Beyond the Clash of Civilizations

Published: March 11, 2011

Once I had lunch with Samuel Huntington at the Harvard Faculty Club. I was eager to talk to him because he had used my 1991 book, “La Revanche de Dieu” (“The Revenge of God”), in his famous article and subsequent volume, “The Clash of Civilizations.”

I had argued that the emergence of religious political movements from the 1970s onward had comparable roots in Islam, Judaism and Christendom: They were all born of a reaction to the passing of the industrial age and had to do with a global rewriting of political identities that shifted from social to religious parlance.

Paradoxically, Huntington had focused only on the chapter that dealt with the Islamic world, and made use of it to help develop his idea about the exceptional character of the Muslim civilization; he had no interest in the study of the opposing forces that fought for hegemony over that new political discourse and competed with secular groups to control the central values of society. To him, Islam was homogenous — and “other.” We had a good talk, though our views remained quite dissimilar.

A few years later came 9/11. Huntington was elevated to a second media apotheosis: Al Qaeda terrorism proved him right, many believed, as it demonstrated on the ground that Islam had an absolutist dimension, and that the mass of the faithful could become Osama bin Laden’s followers.

In the meanwhile, I had written another book, “Jihad,” whose subtitle in the original French was “Expansion and Decline of Islamism.” The English-language translation, published in early 2002, skipped that part. I contended that Islamism, as a cohesive ideology, was doomed to decline, because it bore a fault line between two irreconcilable trends.

On the one side were the radicals, who would use more and more demonstrative violence to underline the weakness of the powers-that-be in an attempt to mobilize the masses on their side, and who would finally find themselves isolated and ostracized by those same masses, as the failure of Egyptian and Algerian radicals had proven in the 1990s.

On the other side, a growing amount of Islamists were converting to the creed of pluralism and democracy, as was already then the case in Turkey. That change would not take place without turmoil within their ranks, but at the end of the day their ideological purity — based on the “absolute sovereignty of Allah” concept — would be corroded by parliamentary participation. Hence the movement would lose its unity and integrity.

After 9/11 those views were not the most popular; some in the French press suggested I be fired from my university chair. To them, the theory of a decline of Islamism was laughable, while Samuel Huntington became a prophet of sorts.

A decade later, many are surfing on the wave (and the Web) of Arab democratic revolutions. The same people who had extolled Huntington now make an auto-da-fé of his book, saying he misled us in pointing at Arabs and Muslims as radically “other”; now we know them to be just like us — they tweet, they’re on Facebook, and the figurehead of the Egyptian revolution is Google’s Middle East manager.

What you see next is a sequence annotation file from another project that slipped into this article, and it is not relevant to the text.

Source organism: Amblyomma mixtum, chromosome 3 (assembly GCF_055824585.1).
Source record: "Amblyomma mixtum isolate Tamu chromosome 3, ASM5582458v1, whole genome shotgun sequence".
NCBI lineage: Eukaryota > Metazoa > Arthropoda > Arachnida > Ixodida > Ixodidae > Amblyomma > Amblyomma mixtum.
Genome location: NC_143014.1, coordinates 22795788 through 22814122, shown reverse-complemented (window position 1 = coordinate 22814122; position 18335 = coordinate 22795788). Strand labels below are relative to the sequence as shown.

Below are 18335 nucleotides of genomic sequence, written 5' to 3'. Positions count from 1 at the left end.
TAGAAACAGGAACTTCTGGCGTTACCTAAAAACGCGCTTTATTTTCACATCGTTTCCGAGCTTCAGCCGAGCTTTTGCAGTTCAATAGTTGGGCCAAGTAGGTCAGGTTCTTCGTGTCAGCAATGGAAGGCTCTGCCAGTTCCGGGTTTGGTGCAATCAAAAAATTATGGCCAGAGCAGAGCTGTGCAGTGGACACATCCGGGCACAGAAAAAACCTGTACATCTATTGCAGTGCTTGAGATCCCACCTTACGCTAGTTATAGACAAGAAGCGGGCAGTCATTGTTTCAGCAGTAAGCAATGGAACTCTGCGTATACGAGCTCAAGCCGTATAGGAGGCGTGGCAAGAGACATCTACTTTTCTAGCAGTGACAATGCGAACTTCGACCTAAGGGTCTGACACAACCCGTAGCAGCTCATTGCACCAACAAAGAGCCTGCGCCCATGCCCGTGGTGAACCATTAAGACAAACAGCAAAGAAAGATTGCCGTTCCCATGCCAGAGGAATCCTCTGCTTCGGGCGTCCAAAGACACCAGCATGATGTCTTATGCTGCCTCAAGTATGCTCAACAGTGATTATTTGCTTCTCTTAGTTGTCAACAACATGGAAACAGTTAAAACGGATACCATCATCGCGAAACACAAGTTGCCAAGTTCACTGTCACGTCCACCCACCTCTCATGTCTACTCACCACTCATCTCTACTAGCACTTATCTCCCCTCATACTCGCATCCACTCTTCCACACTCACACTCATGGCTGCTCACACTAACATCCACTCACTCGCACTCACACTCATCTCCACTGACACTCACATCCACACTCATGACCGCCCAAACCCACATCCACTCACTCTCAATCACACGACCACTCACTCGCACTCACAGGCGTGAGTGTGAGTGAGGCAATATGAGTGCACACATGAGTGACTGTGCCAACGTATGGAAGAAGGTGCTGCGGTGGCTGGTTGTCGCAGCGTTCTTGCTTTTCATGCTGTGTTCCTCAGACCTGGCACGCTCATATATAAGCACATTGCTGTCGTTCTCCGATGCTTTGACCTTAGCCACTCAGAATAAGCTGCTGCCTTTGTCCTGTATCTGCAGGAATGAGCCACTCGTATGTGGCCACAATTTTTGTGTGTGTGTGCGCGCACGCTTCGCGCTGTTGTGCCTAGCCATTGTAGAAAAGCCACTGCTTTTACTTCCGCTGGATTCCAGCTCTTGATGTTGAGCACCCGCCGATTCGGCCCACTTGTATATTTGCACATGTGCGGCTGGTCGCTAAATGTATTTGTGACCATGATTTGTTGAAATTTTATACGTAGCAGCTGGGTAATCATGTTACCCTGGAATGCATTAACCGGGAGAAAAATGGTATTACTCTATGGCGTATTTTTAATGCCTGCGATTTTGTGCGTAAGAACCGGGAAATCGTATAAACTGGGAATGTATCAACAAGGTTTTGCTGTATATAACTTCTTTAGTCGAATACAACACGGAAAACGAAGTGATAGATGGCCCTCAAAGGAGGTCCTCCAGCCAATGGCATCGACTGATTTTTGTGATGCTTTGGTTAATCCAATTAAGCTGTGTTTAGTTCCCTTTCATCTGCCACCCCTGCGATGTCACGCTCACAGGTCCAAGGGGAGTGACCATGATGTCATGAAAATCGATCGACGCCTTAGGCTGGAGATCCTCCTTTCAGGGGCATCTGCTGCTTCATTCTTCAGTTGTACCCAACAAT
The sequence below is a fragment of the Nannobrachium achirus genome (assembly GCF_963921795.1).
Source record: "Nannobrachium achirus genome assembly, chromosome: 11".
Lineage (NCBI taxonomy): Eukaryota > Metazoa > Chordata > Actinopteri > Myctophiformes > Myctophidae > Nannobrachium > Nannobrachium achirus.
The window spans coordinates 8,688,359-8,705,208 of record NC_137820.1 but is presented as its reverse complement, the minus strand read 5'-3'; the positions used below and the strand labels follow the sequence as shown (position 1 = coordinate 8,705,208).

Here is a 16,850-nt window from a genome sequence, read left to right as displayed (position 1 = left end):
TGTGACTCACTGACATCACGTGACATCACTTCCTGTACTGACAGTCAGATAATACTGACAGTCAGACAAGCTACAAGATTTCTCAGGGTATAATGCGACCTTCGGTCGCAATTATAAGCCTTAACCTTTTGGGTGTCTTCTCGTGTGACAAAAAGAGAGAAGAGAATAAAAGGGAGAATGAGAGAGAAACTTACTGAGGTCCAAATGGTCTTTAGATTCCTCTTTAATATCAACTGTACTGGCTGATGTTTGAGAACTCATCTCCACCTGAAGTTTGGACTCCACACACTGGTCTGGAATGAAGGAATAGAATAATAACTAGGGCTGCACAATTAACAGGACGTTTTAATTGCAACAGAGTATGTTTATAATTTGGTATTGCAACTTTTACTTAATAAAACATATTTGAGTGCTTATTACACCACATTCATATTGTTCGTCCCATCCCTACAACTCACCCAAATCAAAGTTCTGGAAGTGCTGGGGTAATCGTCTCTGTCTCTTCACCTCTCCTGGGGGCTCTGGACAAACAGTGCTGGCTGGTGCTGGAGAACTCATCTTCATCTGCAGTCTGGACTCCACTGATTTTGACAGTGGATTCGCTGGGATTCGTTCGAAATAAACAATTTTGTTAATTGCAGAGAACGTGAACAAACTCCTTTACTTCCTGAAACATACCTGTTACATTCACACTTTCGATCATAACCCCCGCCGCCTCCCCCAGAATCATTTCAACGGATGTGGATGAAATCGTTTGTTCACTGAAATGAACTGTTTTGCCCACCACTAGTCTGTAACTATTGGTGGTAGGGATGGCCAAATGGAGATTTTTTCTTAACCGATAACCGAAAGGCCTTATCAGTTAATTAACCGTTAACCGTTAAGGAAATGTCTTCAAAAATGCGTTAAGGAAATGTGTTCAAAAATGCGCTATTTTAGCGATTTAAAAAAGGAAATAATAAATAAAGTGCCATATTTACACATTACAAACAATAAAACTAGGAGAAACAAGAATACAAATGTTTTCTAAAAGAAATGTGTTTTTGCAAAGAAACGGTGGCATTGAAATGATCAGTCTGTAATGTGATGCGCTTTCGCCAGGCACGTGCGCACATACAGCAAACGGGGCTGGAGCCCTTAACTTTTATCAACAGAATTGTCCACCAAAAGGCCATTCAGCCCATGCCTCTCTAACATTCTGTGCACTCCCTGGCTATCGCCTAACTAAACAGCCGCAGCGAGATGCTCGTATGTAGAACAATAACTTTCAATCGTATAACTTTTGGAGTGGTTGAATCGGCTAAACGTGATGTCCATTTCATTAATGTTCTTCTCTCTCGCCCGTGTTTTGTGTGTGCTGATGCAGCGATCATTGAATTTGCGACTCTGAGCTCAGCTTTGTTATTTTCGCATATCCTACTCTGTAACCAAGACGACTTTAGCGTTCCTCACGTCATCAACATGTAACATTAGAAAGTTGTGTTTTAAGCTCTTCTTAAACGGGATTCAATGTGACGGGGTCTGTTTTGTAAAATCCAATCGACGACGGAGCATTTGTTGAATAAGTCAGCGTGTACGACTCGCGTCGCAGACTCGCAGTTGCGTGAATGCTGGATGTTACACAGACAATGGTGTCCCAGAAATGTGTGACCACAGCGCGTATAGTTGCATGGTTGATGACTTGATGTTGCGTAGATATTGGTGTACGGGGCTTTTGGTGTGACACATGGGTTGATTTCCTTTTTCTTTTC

Things may actually be slightly less simple — and they should be put in perspective in the frame of the modern history of Islamism and its decline. Jihadi radicalism failed to mobilize the Muslim masses. Conversely, the authoritarian regimes of the Ben Alis and the Mubaraks, whose life expectancy had been extended by their Western allies for a decade because they bragged they were the bulwark against jihadism, became irrelevant.

Today, Arab civil society has dispelled its curse: It has moved on from “Either Ben Ali or Bin Laden” to “Neither Bin Laden nor Ben Ali.” The Arab revolutions have reached Phase One in Tunisia and Egypt — toppling the dictators — but they face the same ordeal: The parlance of democracy and human rights in which they coined political mobilization now has to deal with pressing social issues and address huge cohorts of jobless young urban poor.

Lacking it, the secularized middle classes that took the lead in Tunis and Cairo will be at risk. Islamists kept a low profile — even in Egypt, where the Muslim Brotherhood has the biggest and best organized network of charities, mosques and local associations. They couldn’t beat the democrats, so they joined them.

Listening to their slogans, reading their publications in Arabic, one is struck by the fact that — as opposed to Khomeini in 1978-79 — they were unable to control the revolution’s vocabulary. Now, they must either keep on that track — and relinquish “sovereignty to the people,” albeit with their own religious tradition and culture — or they must capitalize on the dissatisfaction of the disinherited and push their old “Islam is the alternative” agenda.

The Islamists, for the time being, are divided along generational and ideological lines, but they have not vanished from the Arab street — let alone from Tahrir Square, where Sheik Yusuf al-Qaradawi, back from Qatar, addressed the crowd for the Friday prayer. They find themselves, along with the whole of society, at a defining moment. It has little to do with the grand schemes of the clash of civilizations, and far more with grass-roots issues. All Arab politics are local — and Western academe could pay slightly more attention to that field than to the World Wide Web.

Gilles Kepel is professor of Middle Eastern politics at the Institut d’Etudes Politiques de Paris (Sciences Po) and a senior fellow of the Institut Universitaire de France.
A version of this op-ed appeared in print on March 12, 2011, in The International Herald Tribune.

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